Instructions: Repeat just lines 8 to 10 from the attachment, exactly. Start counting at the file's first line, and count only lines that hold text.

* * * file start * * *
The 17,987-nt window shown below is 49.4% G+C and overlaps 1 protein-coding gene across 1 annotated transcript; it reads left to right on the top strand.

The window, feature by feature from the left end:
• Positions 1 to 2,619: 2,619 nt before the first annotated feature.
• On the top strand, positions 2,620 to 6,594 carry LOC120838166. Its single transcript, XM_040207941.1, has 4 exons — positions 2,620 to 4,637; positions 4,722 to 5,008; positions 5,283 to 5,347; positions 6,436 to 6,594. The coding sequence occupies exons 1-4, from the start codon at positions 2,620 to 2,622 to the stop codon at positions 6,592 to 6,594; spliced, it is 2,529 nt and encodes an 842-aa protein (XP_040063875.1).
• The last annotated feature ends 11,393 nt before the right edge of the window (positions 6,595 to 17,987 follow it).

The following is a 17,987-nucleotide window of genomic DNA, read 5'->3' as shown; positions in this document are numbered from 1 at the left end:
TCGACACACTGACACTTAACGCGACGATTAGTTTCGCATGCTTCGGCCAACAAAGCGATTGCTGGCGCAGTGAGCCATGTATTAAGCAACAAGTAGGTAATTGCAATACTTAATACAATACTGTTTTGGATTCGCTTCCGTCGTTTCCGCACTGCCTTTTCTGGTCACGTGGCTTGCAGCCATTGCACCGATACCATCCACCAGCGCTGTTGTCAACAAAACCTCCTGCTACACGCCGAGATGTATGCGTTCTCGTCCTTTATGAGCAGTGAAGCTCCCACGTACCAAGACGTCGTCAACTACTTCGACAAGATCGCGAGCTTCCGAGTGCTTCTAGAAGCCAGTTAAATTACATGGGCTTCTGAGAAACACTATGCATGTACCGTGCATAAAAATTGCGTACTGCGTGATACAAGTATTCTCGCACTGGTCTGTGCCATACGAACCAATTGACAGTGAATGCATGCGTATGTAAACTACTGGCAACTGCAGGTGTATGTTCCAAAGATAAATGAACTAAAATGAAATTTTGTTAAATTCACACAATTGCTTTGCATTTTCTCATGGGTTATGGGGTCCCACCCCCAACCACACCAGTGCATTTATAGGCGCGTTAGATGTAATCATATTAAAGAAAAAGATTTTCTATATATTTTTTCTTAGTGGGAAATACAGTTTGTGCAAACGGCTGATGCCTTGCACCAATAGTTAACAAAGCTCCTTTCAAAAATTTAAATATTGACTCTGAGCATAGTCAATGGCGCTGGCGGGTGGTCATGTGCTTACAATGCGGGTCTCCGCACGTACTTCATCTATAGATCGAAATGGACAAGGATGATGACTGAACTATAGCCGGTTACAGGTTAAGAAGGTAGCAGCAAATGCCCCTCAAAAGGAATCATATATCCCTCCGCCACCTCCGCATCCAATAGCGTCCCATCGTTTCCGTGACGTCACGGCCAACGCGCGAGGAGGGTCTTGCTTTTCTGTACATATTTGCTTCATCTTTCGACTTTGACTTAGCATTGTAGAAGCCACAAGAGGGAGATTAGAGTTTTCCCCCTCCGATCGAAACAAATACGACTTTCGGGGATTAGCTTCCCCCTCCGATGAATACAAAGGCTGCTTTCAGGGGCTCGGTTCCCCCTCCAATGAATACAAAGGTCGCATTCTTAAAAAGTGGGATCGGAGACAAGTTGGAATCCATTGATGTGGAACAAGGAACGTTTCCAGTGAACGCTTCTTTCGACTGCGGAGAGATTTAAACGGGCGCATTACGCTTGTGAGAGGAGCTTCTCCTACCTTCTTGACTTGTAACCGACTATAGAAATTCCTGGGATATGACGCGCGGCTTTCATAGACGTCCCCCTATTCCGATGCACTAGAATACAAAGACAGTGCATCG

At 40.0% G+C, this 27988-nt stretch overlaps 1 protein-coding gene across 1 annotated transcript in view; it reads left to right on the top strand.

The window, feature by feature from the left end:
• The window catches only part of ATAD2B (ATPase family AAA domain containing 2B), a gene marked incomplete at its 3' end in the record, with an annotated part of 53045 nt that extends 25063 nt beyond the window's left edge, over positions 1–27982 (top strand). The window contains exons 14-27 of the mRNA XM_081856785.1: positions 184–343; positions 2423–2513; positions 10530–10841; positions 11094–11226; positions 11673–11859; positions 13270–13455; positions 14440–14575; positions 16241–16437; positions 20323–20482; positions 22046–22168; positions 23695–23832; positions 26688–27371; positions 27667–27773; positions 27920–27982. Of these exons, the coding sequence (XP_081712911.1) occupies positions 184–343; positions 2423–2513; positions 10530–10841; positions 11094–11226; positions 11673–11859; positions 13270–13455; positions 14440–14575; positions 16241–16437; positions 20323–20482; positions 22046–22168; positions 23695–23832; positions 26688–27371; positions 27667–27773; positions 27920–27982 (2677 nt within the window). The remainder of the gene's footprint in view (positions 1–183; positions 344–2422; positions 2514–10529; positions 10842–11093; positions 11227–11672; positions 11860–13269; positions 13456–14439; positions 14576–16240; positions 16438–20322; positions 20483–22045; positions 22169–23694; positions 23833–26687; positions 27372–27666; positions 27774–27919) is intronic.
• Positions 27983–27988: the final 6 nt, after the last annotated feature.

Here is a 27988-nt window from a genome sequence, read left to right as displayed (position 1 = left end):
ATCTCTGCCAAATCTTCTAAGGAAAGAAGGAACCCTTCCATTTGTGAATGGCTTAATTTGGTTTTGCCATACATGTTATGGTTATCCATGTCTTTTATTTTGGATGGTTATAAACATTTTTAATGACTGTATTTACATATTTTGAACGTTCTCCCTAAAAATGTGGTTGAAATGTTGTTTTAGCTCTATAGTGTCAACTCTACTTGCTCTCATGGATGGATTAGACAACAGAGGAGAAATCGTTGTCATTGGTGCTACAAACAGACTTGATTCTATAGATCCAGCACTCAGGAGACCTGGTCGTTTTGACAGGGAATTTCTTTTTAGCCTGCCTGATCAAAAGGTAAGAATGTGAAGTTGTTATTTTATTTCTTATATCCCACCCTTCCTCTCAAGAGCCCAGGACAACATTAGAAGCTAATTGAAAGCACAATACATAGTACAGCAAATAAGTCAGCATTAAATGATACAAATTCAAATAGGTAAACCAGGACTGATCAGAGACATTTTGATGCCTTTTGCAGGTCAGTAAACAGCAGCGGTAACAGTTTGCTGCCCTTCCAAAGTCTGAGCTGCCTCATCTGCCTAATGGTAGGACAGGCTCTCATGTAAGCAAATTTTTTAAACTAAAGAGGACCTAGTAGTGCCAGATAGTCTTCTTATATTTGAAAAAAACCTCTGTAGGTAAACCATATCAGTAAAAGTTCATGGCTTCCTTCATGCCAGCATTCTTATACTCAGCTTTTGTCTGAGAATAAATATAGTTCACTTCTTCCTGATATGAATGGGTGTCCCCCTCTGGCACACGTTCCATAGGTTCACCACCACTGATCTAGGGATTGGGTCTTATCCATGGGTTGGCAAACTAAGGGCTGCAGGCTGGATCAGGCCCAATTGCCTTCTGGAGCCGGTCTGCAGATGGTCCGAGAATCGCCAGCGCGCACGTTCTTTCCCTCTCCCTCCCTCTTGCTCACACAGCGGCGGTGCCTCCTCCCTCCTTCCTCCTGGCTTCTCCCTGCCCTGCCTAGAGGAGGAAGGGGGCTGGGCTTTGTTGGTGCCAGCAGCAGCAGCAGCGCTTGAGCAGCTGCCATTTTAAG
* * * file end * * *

At 40.0% G+C, this 27988-nt stretch overlaps 1 protein-coding gene across 1 annotated transcript in view; it reads left to right on the top strand.

The window, feature by feature from the left end:
• The window catches only part of ATAD2B (ATPase family AAA domain containing 2B), a gene marked incomplete at its 3' end in the record, with an annotated part of 53045 nt that extends 25063 nt beyond the window's left edge, over positions 1–27982 (top strand). The window contains exons 14-27 of the mRNA XM_081856785.1: positions 184–343; positions 2423–2513; positions 10530–10841; positions 11094–11226; positions 11673–11859; positions 13270–13455; positions 14440–14575; positions 16241–16437; positions 20323–20482; positions 22046–22168; positions 23695–23832; positions 26688–27371; positions 27667–27773; positions 27920–27982. Of these exons, the coding sequence (XP_081712911.1) occupies positions 184–343; positions 2423–2513; positions 10530–10841; positions 11094–11226; positions 11673–11859; positions 13270–13455; positions 14440–14575; positions 16241–16437; positions 20323–20482; positions 22046–22168; positions 23695–23832; positions 26688–27371; positions 27667–27773; positions 27920–27982 (2677 nt within the window). The remainder of the gene's footprint in view (positions 1–183; positions 344–2422; positions 2514–10529; positions 10842–11093; positions 11227–11672; positions 11860–13269; positions 13456–14439; positions 14576–16240; positions 16438–20322; positions 20483–22045; positions 22169–23694; positions 23833–26687; positions 27372–27666; positions 27774–27919) is intronic.